Frozen in time
Produced as part of the Politique d’intégration des arts à l’architecture, Collections, Suspended Time is an installation by multidisciplinary artist Claudie Gagnon. Fixed above the staircase that leads to the museum’s roof, the piece is composed by a hundred or so glass and crystal objects. Hung from a polished stainless steel plaque, the installation is enhanced by a striking mirror effect. At dusk, Collections, Suspended Time remains visible from the street, a special lightning designed accordingly. When seen from far, the piece produces a sparkling myriad that glimmers according to the natural light. Admired from close, one can take in all its finer details.
A mise en abyme of the museum’s primary function, Collections, Suspended Time assembles hundreds of second-hand objects that remind us of ancient artifacts found in curiosity cabinets from another time, gathered from different fields including science and the arts. As if they were frozen in time, these objects form an imaginative and playful entity that taps into the imagination.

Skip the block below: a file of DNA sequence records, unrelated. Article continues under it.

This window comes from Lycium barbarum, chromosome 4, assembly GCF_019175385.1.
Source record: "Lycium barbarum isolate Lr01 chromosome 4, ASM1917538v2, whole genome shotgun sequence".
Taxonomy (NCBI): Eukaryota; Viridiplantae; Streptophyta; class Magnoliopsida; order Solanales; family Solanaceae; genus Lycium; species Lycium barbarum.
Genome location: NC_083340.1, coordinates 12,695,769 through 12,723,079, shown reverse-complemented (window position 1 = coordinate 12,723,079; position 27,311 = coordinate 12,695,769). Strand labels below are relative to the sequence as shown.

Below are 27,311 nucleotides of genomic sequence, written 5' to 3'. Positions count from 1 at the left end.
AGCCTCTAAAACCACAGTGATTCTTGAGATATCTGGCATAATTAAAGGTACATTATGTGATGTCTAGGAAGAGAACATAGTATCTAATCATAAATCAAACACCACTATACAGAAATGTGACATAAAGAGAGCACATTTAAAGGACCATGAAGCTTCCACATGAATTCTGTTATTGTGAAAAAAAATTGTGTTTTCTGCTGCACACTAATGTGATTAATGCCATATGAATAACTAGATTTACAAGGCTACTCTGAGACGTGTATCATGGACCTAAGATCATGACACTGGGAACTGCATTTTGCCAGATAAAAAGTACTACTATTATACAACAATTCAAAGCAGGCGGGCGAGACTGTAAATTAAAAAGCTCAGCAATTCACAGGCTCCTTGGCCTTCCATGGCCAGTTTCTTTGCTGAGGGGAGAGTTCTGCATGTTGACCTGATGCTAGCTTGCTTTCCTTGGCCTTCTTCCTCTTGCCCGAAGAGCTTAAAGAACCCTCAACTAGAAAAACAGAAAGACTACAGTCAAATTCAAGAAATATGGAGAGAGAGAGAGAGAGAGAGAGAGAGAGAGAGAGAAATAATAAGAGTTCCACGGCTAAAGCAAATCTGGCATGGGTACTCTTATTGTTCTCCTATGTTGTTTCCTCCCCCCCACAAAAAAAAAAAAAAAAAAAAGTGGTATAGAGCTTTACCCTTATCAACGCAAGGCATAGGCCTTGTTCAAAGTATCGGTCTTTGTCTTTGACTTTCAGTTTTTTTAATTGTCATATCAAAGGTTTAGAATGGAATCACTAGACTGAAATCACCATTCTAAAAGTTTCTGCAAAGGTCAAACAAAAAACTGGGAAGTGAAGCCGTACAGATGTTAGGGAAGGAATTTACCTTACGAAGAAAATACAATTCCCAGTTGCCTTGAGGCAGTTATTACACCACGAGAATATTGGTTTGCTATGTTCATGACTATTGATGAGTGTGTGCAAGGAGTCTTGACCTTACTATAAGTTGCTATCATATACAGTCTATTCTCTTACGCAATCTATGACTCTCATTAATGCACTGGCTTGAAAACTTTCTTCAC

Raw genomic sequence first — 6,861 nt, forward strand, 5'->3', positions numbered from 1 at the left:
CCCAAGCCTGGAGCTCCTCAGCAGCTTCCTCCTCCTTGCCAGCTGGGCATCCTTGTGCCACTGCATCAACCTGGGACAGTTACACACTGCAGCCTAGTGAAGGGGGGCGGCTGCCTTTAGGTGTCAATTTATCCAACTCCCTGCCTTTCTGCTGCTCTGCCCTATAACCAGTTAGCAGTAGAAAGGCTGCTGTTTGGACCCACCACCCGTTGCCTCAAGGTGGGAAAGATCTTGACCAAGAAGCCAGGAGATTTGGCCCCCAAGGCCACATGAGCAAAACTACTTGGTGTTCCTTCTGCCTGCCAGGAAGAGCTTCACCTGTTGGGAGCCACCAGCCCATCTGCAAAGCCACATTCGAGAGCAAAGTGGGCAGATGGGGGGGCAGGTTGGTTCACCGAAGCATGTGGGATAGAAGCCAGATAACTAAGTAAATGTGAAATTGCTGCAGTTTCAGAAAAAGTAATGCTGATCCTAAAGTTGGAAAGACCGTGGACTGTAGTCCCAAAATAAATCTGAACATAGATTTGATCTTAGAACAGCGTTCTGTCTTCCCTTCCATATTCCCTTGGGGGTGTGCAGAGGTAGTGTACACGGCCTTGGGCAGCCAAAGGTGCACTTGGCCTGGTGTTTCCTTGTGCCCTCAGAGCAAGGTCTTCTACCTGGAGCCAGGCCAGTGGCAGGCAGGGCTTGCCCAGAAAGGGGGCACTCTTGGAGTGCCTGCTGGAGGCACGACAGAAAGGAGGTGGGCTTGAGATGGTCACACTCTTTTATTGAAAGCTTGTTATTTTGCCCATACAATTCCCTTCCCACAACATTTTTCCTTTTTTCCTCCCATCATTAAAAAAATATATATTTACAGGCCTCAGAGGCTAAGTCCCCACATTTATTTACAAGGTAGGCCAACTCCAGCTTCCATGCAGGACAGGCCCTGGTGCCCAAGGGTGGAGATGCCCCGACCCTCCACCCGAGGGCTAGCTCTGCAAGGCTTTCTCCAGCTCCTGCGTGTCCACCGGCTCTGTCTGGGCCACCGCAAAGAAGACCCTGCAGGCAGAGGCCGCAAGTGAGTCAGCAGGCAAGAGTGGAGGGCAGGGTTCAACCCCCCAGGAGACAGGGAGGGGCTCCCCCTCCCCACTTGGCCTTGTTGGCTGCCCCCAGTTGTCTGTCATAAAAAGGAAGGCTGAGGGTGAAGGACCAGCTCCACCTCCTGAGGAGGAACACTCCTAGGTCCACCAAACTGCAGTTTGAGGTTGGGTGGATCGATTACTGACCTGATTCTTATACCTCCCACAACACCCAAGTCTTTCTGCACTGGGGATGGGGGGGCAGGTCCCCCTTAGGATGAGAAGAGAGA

Claudie Gagnon’s universe is filled with ludism and wonder. Working midway between performance art and art installation, the artist is just as known for her living paintings as for her sculptures. Gagnon develops her artwork from objects she finds especially in second-hand shops. She diverts the primary function of ordinary objects used by her contemporaries, preferring a universe parallel to reality. Gagnon’s process is one of festive accumulation where the gathered pieces appear sedimented in time. As dense as they are light, her installations are open to many interpretations, both by the complexity of their construction and by the originality of the locations where they are displayed.
Claudie Gagnon was born in Montreal in 1964. Self-taught, she got involved in artist-run centres at the beginning of her career, and was a founding member of L’Oeil de Poisson in Québec City in 1985, where she was very active for nearly a decade. Her implication will be a determining factor in the emergence and development of her personal artistic language. Filled with a spirit of playfulness and burlesque, Gagnon presented her first professional exhibition in 1987. Throughout the years, she has developed a practice built around installation and performance art, and has also left her mark in the world of theater. In 2009, Expression, the Centre d’exposition de Saint-Hyacinthe, and the Musée d’art de Joliette all dedicated a retrospective exhibition in her honor. Her artwork has been displayed in Europe, Asian and Canada.